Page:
Switching from Sieves to Laser Diffraction
Laser Diffraction offers several advantages over traditional sieve measurements. These include speed, accuracy, low operator to operator variability, ease of use, and quieter operation. Frequently, users understand the advantages of laser diffraction, but are resistant to adopting the technique because they have significant historical data in the sieve format. That is, they are comfortable seeing their results displayed as a weight fraction vs. sieve mesh chart. However, laser diffraction plots are typically percentage volume vs. particle diameter. The LS 13320 from Beckman Coulter features powerful tools to aid these users in the transfer from sieves to the superior laser diffraction technique.
Sieving and laser diffraction are two very different approaches to achieve the same goal: understanding the relative amounts of is based on the theory of different particle sizes in a given sample. In sieving, particles in suspension are passed through a stack of progressively finer mesh pans. Subsequently, the stack is disassembled and each pan is weighed to determine the percentage of particles trapped at that mesh size.
In laser diffraction, suspended particles flow through a focused laser beam. As the laser light interacts with the particles, a portion of it is scattered in several different angles. The exact angles of scattering are determined by the size of the particles in suspension. Thus, all laser diffraction instruments capture and quantify the intensity of laser light scattered at various angles. Then, using a series of several algorithms and mathematical operations the size distribution of the particles in suspension is back calculated.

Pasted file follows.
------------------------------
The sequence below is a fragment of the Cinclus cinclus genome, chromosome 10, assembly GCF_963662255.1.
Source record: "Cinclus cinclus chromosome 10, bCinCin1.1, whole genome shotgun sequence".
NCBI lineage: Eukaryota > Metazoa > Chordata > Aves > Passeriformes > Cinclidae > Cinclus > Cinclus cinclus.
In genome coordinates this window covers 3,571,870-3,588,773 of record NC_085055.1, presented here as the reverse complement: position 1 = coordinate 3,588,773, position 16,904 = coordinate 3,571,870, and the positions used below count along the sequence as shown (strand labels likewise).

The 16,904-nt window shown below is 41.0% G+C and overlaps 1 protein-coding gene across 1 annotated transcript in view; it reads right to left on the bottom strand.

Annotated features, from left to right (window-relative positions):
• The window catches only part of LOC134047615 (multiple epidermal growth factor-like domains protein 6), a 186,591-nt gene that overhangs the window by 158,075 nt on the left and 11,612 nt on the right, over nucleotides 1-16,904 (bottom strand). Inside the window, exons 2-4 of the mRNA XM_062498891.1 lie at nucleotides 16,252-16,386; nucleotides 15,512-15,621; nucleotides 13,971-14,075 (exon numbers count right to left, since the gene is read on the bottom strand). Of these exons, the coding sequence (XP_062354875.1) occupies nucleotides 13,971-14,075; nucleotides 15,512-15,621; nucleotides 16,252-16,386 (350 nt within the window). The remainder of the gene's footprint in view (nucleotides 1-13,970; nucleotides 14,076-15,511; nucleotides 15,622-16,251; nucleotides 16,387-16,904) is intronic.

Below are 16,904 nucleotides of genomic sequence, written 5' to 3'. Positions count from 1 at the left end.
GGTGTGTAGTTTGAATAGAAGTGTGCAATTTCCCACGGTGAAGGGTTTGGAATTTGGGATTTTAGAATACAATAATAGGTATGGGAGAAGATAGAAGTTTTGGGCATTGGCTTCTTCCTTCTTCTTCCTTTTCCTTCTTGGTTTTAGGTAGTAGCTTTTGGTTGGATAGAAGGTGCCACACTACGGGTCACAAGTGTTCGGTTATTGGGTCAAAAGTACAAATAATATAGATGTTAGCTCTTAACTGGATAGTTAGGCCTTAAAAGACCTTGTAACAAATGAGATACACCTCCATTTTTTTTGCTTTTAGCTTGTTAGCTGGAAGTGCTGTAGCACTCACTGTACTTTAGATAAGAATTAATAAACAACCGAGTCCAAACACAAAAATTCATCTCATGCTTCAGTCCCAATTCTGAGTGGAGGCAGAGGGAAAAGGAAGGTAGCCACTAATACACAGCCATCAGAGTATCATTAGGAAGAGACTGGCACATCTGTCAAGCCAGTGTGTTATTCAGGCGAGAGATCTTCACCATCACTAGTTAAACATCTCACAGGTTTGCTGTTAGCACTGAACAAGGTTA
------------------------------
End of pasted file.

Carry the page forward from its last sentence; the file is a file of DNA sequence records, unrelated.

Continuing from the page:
Traditionally it has been challenging to directly compare laser diffraction particle size data with that obtained by sieving; this is because of the fundamental differences in the two techniques. The one exception would be if the sample being analysed were perfectly spherical, both techniques under these circumstances could be expected to give similar answers.
As the sample becomes less spherical and more irregular the results obtained would diverge and any direct comparison becomes more difficult. For example a long needle shaped particle may have a length of 50µm and a width of 10µm. If this sample were to be sieved at 20µm, the needle would in all probability pass through the sieve. This kind of material analysed by laser diffraction would give rise to a distribution which was a composite of all the orientations of the material as it was continually passed through the sample cell.